Not long ago, while interviewing a smart and articulate equity researcher for a role in a start-up, I was surprised to hear him tell me that he did not want the “hassle” of dealing with people and taking day-to-day decisions.
There is anecdotal evidence to show that access to the best talent is limited by virtue of a perception that roles in most of manufacturing and services are complicated. This trend is disturbing. Smart people ought to be interested in, and capable of, dealing with a complex mix of people and resources which go into large organizations.
As early as 1987, Fortune magazine ran an article lamenting the fact that, for the first time, more than 50% of MBAs (master’s in business administration graduates) from the Harvard Business School had chosen to take up roles in Wall Street or consulting. This was cause for much hand wringing, since for more than three generations Harvard had provided CEOs for many American corporations. “The image of a business school is that it produces captains of industry, now its only producing the well-paid lieutenants of Wall Street,” said the article. These concerns were, however, softened by the fact that during the period of the US’ rapid economic growth, the best minds had indeed worked for the US military industrial complex. India, in contrast, is in too adolescent a phase to be able to indulge in this luxury.
In India, too, we now see an increasing trend where financial services and securities trading firms and consultants recruit the best talent, often out of all proportion to their size or economic impact. These are all professions which require high levels of intelligence and multifunctional skills. However, several of these professions are advisory in nature and usually play a peripheral role in the type of decision making that influences the risk-and-reward value chain of an economy. If the US, with a century of progress, could have been concerned about the direction in which its talent is headed, should we, who have barely had 20 years of comparable fast growth, not also be concerned?
Is there a pecking order for the optimal use of talent in an economy? In an article written in 1990 in MIT’s The Quarterly Journal of Economics, Andrew Shleifer and Robert Vishny concluded that for a country to grow faster, its most talented people need to have a chance to organize the production and services of others. When such persons work in critical roles in large organizations, the economy grows faster. As an instance, the study produced the interesting insight that countries with more engineers per capita grew faster than those with more lawyers, presumably because engineers are better placed to leverage their skills over a larger scale.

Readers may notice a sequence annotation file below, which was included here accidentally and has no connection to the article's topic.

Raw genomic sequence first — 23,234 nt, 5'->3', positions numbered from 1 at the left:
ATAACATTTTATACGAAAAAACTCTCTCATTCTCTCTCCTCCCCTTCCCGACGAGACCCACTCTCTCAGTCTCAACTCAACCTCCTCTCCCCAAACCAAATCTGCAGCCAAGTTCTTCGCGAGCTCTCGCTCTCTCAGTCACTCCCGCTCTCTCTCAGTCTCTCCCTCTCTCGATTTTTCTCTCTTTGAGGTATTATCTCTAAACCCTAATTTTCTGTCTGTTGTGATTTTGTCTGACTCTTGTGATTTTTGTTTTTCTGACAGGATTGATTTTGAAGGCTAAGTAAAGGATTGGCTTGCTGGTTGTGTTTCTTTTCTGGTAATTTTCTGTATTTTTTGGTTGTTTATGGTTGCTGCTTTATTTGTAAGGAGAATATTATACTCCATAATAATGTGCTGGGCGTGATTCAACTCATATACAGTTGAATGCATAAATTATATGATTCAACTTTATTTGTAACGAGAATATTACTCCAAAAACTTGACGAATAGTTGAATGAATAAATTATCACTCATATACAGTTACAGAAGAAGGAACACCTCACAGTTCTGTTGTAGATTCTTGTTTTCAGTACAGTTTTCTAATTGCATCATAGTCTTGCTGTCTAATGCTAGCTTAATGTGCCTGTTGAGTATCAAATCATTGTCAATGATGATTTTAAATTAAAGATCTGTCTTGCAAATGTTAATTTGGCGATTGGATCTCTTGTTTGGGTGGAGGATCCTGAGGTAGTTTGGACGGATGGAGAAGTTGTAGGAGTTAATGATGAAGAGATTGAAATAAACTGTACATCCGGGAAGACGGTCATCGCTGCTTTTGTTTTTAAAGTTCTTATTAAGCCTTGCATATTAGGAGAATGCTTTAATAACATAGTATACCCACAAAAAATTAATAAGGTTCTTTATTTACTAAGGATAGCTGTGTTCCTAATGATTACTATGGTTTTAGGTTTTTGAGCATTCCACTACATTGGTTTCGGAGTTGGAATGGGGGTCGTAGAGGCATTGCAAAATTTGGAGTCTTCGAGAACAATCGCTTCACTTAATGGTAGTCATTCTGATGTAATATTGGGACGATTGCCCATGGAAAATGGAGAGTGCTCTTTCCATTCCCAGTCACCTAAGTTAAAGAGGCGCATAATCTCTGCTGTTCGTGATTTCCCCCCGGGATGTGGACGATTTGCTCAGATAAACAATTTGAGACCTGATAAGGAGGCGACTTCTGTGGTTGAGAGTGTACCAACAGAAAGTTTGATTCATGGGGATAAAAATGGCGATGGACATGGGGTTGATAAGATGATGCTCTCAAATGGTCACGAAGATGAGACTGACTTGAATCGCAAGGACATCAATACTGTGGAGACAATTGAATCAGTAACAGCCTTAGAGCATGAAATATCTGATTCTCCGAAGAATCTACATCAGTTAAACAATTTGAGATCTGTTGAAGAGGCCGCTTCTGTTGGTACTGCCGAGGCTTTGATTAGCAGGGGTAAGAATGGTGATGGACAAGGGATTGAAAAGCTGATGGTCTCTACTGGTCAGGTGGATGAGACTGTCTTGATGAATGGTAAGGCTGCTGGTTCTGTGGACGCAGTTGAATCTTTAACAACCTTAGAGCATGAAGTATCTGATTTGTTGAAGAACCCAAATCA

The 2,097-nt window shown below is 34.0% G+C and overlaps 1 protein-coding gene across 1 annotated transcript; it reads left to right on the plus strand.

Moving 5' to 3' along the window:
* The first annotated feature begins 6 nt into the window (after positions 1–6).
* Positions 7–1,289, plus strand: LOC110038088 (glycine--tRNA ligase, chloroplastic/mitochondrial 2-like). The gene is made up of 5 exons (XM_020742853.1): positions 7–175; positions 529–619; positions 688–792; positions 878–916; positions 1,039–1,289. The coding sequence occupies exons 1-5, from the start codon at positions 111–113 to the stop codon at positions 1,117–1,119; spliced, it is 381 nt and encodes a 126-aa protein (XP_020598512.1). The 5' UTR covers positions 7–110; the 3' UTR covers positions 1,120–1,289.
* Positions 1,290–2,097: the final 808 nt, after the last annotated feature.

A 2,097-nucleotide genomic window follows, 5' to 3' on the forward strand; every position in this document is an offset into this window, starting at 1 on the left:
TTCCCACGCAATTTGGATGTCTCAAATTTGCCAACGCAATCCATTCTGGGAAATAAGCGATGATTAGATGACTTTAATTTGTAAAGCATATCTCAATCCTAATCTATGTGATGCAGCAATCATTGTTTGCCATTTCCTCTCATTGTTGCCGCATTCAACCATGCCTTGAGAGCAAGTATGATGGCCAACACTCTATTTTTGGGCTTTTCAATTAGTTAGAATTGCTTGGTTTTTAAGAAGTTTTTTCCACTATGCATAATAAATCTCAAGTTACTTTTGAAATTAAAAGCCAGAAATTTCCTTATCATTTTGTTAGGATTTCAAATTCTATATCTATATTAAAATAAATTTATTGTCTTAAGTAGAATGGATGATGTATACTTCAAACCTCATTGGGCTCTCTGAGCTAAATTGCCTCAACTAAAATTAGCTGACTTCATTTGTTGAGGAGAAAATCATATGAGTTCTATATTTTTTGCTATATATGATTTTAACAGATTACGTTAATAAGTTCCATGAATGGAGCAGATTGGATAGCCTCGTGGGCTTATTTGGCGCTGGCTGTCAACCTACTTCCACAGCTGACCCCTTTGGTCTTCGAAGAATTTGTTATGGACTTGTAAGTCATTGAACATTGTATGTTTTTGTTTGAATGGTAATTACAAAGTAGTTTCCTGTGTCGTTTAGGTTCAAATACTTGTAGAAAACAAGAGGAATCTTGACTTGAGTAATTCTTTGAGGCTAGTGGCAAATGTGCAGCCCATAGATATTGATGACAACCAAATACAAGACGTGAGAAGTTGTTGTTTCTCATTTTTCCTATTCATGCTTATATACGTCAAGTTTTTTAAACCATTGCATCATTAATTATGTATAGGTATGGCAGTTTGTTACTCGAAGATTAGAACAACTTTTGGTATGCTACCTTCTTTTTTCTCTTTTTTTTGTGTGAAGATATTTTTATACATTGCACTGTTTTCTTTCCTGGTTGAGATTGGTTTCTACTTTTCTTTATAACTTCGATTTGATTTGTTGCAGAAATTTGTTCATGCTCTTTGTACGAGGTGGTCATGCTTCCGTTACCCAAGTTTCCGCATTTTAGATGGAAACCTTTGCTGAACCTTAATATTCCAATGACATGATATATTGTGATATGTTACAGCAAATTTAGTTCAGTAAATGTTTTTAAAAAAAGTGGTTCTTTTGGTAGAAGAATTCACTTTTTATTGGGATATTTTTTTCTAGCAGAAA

At the heart of the Shleifer-Vishny study is the belief that the essence of great management is the ability to make the best choices based on potential rewards and risks in any given situation. Optimal growth is obtained when the best persons are directly making these choices. In light of this argument, is it, therefore, optimal for a country to have a disproportionate share of its brightest minds outside the chain of activities which maximize growth? Should there not be a realignment of incentives to ensure that a fairer share of the best talent is actually redirected into the real economy?
Different institutions have a role to play in achieving its end. Business schools need to focus their curricula towards roles that involve more organization, as opposed to the current focus on analytics. There is an onus on the media too, to be prepared to recognize the very real and different challenges of managing large organizations. Setting a price, hiring an employee, ordering a machine, opening a store are the decisions that make the real economy tick. The rough and tumble of consumer goods sales or of setting up a new hotel or rolling out a telecom network involve complexities greater than closing out large deals, but get little coverage.
However, the largest responsibility rests with the boards and managements of those companies which seem to be losing the war for talent. Compensation continues to remain the decisive factor in most employment decisions, but employees, like customers, fall into distinct segments—such as mid-career women, older workers, Gen X and Y, and so on. Each of these groups places a different value on different facets of the working mix. The opportunity to make real decisions, the ability to lead teams, the autonomy they enjoy, the opportunities to network and the balance between work and play, are all factors that need to be emphasized consciously by the senior management of the organization.
With a few exceptions, organizations rarely place frontline business leaders in the critical function of human resources. Rarely is the function empowered to take bold and aggressive steps to lift the hiring profile of an organization.
In 1997, when McKinsey and Co. undertook the definitive study on this issue in an article The War for Talent, it proved that hiring high potential individuals can result in a 50% higher level of productivity. It would be hard to disagree that people are the largest driver of innovation and growth. Even relatively small changes in ensuring that scarce talent is allocated in the best ways possible for India, can make a big difference. Hopefully, as there is increased recognition of this, more young managers will choose the messy but real challenges of managing people and large organizations as against the sterile ivory towers of analytics.
To read Govind Sankaranarayanan’s earlier columns, go to www.livemint.com/ruleofthumb
Govind Sankaranarayanan is CFO, Tata Capital Ltd. He will write every other Friday on issues related to governance. The views expressed in this column are personal. Write to him at firstname.lastname@example.org